- How much companies pay in interest: Nearly all of USCR's debt is the company's 6.375% 6/1/24 Senior Notes (CUSIP 90333LAP7), which have an annual interest expense of $38.3 million and were issued June 7, 2016. To determine USCR's potential annual interest expense savings if it was rated investment grade, we identified a KDP bond that was also issued in 2016 and has a slightly longer time until maturity: the Dr. Pepper Snapple Group 2.550% 9/15/26 bond (CUSIP 26138EAU3). Had USCR's credit rating better reflected its credit profile, it would save $23 million in annual interest expense if it issued its bonds at the 2.550% coupon rate. Such savings would free up the company to build more concrete plant facilities, get more concrete trucks on the road, and hire more workers, which would be a win for everyone.
- Which bonds are held in different bond mutual funds and ETFs: The world's largest bond fund, Vanguard Total Bond Market Index Fund markets itself as a low-risk bond fund. Its fund prospectus even says "Credit risk should be low for the Fund because it purchases only bonds that are of investment-grade quality." It's this supposed low credit risk that the fund has used to justify its meager 1.63% average return during 2015-2018, as we previously wrote in The Vanguard Bond Fund Road to Nowhere. Ironically, this supposed low-risk fund owned 15 bonds of both Kraft-Heinz and Keurig Dr. Pepper according to the fund's December 31, 2018 annual report. These bonds, for all intents and purposes, are IGINO bonds or "Investment Grade in Name Only" bonds. As a result, VBTLX owns scores of bonds that should be rated as high yield bonds. Vanguard will hide behind the credit rating agencies in this case, but it shouldn't market a fund as having 'low credit risk' when VBTLX owns bonds that are clearly sub-investment-grade bonds.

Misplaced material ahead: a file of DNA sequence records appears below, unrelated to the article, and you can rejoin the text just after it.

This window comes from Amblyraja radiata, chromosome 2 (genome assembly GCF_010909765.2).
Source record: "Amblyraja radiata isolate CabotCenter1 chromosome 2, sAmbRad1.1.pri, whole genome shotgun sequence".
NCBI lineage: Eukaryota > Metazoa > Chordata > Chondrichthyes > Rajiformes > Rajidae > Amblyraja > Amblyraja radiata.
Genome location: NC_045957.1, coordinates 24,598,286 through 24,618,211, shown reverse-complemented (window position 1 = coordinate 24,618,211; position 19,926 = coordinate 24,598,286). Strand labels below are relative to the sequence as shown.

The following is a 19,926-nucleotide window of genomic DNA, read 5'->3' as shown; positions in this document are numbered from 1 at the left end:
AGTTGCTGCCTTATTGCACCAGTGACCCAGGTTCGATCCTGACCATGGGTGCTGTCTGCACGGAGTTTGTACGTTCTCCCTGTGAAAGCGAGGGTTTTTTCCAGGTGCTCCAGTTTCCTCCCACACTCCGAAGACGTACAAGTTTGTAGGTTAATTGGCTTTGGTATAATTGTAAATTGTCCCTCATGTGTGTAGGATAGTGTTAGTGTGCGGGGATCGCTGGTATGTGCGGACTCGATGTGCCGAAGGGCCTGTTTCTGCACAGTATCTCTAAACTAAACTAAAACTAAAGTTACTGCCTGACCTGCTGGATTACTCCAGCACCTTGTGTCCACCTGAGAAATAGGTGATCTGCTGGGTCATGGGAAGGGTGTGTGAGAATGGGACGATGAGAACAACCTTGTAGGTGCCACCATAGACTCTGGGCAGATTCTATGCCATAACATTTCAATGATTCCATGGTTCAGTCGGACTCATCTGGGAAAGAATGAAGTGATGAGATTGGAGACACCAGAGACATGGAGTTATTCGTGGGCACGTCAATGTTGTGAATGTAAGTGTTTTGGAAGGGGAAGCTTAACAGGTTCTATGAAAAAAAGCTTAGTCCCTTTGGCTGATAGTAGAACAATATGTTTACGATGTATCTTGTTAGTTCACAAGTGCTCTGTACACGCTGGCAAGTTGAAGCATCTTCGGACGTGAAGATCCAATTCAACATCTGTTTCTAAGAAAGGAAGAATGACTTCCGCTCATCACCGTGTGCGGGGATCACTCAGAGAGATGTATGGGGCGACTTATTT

- Bond maturity dates: Investment grade corporate bonds often have initial bond maturities between 20 to 40 years, whereas high yield corporate bond maturities are typically 10 years and under. Some investment grade corporate bonds have even had 100-year maturities. For example, JCPenney (NYSE: JCP) issued century bonds in 1997 when it was an investment grade company. Having a longer time until maturity provides investment grade bond issuers greater financial flexibility since they don't have a near-term gun to their heads to pay back or refinance debt. It provides longer-term capital, a key advantage over high yield bond issuers.
- Extent of financial covenants: Given the perceived higher credit quality, investment grade corporate bond issuers have few, if any, financial covenants related to their bonds. As with longer-dated maturities, the limited financial covenants provide greater operating flexibility to the issuing companies and reduce the likelihood of an event of default. For example, as noted above, JCP was an investment grade issuer when it issued bonds in 1997. These bonds came with no financial covenants and, as a result, even as the company's leverage ratio is 8x as of the most recent quarter, the company is not off-side any financial covenants.